The contribution of science-rich resources to public science interest

October 1st, 2017 | RESEARCH

This preliminary study examined the effect that five major sources of public science education—schools, science centers, broadcast media, print media, and the Internet—had on adults’ science interest values and cognitive predispositions. Over 3,000 adults were sampled in three U.S. metropolitan areas: Los Angeles, California, Phoenix, Arizona, and Philadelphia, Pennsylvania. To minimize potential sampling bias, the results were weighted by current U.S. Census data to be comparable to demographics from each of the three jurisdictions. Participants were asked to self-report their current and early adolescent usage of these five science-related resources, the quality of their experiences with each, and their current abilities, values, and cognitive predispositions relative to science. Data showed that overall, a broad cross-section of adults living in these cities engaged in a wide array of science-related activities and that large majorities did so frequently. Nearly two-thirds of all respondents self-reported currently participating in some kind of science-related activity every week and nearly half doing so daily.

Results suggested that having frequent; positive science-related experiences in- and out-of-school, both early and later in life, correlated with having a strong interest in and positive perception of science as an adult. Although a diversity of positive science-related experiences correlated with current adult science interest values and cognitive predispositions, only five factors uniquely and significantly predicted adult science interest, values, and cognitive predispositions in the multivariate models: (a) early adolescent experiences visiting a science center, (b) early adolescent experiences watching science-related television, (c) adult visits to a science center, (d) adults reading books and magazines about science. Discussed are issues of self-selection, quality of experiences, and the complex and synergistic nature of the science learning ecosystem.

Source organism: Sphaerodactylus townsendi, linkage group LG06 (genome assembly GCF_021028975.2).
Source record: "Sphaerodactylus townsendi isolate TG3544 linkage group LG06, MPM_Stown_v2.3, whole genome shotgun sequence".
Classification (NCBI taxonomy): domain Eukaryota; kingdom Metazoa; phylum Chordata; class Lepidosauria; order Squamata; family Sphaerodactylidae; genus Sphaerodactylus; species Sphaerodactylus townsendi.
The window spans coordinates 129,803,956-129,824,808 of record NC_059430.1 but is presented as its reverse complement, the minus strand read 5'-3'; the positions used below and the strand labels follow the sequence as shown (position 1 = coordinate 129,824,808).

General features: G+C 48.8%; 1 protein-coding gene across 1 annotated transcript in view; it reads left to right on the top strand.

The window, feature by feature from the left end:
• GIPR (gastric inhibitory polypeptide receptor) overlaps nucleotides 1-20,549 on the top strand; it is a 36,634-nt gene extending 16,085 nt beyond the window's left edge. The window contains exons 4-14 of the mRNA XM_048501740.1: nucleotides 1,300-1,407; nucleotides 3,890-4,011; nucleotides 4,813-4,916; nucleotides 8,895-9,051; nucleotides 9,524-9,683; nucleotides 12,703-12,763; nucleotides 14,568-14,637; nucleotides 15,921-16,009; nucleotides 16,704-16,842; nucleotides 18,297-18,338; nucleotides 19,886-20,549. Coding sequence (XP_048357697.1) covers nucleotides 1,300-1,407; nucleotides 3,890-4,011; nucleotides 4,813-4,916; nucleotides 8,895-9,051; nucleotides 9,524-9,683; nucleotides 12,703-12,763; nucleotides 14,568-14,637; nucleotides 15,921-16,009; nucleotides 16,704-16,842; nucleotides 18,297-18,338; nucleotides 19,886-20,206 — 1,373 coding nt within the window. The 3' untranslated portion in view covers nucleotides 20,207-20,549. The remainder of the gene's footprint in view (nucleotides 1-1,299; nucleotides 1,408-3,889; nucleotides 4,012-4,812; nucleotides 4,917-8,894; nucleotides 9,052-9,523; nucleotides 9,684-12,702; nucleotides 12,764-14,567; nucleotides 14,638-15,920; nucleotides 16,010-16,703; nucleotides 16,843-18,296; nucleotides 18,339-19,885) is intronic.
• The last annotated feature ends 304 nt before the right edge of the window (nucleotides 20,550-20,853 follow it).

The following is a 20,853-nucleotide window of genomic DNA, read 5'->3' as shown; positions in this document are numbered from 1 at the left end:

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Team Members

John H Falk, Author, Institute for Learning Innovation
Scott Pattison, Author, Institute for Learning Innovation
David Meier, Author, Institute for Learning Innovation
David Bibas, Author, California Science Center
Kathleen Livingston, Author, ExploseYourMuseum


Identifier Type: doi
Identifier: 10.1002/tea.21425

Publication: Journal of Research in Science Teaching
Volume: 55
Page(s): 422-445


Funding Source: Private Foundation

Related URLs

Full Text via EBSCO


Audience: Adults | Educators | Teachers | Elementary School Children (6-10) | General Public | Learning Researchers | Middle School Children (11-13) | Museum | ISE Professionals | Youth | Teen (up to 17)
Discipline: General STEM
Resource Type: Peer-reviewed article | Research

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This material is supported by National Science Foundation award DRL-2229061, with previous support under DRL-1612739, DRL-1842633, DRL-1212803, and DRL-0638981. Any opinions, findings, conclusions, or recommendations contained within are those of the authors and do not necessarily reflect the views of NSF.

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